The other two are the ones that Jerry (and Ben) just described. I'd be very interested to hear of any others if they exist.

Another very interesting group of Elgin serial numbers are the 375,000 to 376,000 range which looks to have been set aside for many prototype or unusual pieces. Ben showed one of these earlier in the thread, and judging from the watches I've seen in this serial range it looks that Elgin made use of this block of numbers over many years.

If I remember correctly, there are at least two others with one of them being the "expected" watch for that S/N.


I haven't heard of the "expected" watch for that serial number turning up yet, and its a very good question whether that watch was made or if the number was skipped with the plan of reserving #12345678 for the special one-off pieces. Serial numbers 12343001-12345677 and 12345679-12346000 are listed as an 0 size 15 jewel hunting case grade, so if there is a "regular production" 12345678 it should be a very ordinary 15J lady's size watch.

 

Ethan Lipsig

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I have many high-end Elgins, most relatively uncommon. See below for photos of five.

The first three are Grade 91 21j convertibles, of which between 350 and 1,000 were made. The first one is in a 14k Dueber OF case. The second one is in a 14k Solidarity hunter case. The third one is in a 14k Dubois OF case, also signed by "B.A. & Co.," i.e., Benjamin Allen & Co., a jewelry wholesaler.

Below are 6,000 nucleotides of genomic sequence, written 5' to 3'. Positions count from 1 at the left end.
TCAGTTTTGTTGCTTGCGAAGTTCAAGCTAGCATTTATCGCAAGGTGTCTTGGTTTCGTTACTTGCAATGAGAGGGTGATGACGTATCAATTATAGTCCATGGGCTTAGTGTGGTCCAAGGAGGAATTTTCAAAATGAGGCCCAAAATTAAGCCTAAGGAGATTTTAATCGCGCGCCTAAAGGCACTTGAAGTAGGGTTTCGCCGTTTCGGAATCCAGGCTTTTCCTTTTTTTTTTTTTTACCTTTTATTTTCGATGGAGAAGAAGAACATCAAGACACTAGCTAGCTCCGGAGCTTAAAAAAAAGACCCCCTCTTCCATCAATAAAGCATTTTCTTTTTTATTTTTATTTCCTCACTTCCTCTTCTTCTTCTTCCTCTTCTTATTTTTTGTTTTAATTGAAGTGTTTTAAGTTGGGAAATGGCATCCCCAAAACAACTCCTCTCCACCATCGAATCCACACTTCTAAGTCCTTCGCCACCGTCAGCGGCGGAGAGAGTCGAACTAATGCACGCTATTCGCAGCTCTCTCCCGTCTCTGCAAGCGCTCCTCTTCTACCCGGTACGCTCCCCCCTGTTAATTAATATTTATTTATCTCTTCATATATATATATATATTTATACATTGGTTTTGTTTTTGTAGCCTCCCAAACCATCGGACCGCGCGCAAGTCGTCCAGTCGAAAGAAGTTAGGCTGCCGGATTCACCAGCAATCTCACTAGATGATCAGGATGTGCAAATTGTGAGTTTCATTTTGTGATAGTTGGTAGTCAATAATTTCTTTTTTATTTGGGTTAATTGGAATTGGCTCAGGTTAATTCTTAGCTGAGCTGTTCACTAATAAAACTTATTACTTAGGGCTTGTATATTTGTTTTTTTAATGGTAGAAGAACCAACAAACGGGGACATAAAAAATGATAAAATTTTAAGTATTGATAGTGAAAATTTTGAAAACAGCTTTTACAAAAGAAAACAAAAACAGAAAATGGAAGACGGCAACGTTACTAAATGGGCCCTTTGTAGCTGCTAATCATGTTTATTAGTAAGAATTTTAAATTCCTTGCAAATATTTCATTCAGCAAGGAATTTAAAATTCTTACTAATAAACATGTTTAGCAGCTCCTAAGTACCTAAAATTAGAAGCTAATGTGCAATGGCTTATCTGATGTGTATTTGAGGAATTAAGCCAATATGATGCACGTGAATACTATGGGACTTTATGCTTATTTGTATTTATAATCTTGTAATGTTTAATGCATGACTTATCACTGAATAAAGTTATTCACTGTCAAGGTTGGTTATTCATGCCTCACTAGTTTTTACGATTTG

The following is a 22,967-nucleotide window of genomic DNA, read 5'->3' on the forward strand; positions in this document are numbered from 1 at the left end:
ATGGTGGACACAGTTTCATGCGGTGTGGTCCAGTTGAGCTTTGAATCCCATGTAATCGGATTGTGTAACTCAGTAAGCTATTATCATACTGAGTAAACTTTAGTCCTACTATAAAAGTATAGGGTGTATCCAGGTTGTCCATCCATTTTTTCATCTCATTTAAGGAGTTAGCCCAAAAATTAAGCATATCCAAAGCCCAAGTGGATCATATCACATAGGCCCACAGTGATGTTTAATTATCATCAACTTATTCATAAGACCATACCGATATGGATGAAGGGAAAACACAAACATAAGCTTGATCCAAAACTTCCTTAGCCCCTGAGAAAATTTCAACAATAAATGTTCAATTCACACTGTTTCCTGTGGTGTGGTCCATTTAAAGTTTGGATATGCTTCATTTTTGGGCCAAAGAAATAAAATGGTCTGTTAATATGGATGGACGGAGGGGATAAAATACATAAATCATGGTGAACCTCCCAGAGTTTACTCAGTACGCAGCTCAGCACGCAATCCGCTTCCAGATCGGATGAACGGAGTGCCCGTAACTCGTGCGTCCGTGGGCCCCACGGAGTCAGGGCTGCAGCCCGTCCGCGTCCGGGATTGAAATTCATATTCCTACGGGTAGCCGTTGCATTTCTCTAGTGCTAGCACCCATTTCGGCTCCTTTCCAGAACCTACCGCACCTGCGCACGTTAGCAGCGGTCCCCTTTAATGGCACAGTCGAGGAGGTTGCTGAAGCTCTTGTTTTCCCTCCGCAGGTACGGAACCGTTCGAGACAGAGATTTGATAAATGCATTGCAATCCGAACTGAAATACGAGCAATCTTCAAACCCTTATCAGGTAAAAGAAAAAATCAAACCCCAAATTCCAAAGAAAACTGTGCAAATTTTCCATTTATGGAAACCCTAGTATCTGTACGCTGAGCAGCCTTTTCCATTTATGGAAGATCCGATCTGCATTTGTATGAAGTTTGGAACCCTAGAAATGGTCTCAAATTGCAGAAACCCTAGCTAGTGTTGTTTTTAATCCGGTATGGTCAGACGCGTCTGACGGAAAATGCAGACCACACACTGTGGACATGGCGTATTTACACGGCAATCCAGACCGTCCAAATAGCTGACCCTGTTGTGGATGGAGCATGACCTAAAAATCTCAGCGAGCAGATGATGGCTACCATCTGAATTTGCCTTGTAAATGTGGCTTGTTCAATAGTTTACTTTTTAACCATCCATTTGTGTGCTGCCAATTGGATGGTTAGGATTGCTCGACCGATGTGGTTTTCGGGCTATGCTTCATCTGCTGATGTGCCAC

The fourth watch is a Grade 72 21j convertible in a 14k Dueber hunter case. I think these are as uncommon as Grade 91 convertibles.

The fifth watch is a very late C.H. Hulburd in a 14k Schwab & Wuischpard OF case. Although as many as about 5,000 of these "prestige" watches were made, I don't see C.H. Hulburds for sale very often. I have been fortunate enough to collect seven very good examples. I and other Hulburd collectors prize the early Hulburds, but the late one shown below is especially unusual for two reason. First, it and other late examples had dials signed Lord Elgin. Second, this watch came in a box that would make it function as a travel clock, and this box came within an large book-like box, the title of which was Semper Fidelis, and the author of which was Elgin. I have never seen another example like this.

IMG_3689 (469x640).jpg IMG_3690 (475x640).jpg IMG_3696 (640x614).jpg IMG_3893 (390x640).jpg IMG_3959 (435x640).jpg IMG_3962 (640x427).jpg IMG_3973 (616x640).jpg IMG_4033 (640x611).jpg IMG_4035 (571x640).jpg IMG_4606 (500x640).jpg IMG_4609 (640x614).jpg IMG_4618 (514x640).jpg IMG_4622 (640x611).jpg IMG_4633 (468x640).jpg IMG_4638 (640x631).jpg IMG_4062 (640x605).jpg
 
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Marty101

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And to think,years ago when I was new to all this, I once said "Elgin? nahhh...too boring!"
 

Dave Chaplain

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Not many of these were made before being replaced by the grade 370, but I believe this grade 361 is the 1st Elgin 16s 17j OF BWR movement marked "Adjusted 5 Positions" ...

grade 361 mvmt.jpg

grade 361 mvmt.jpg
 
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Fred Hansen

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Probably my favorite Elgin dial ...

xyzzytom_324477

It's on a 15J nickel BW Raymond from about 1888.
 
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Jerry Treiman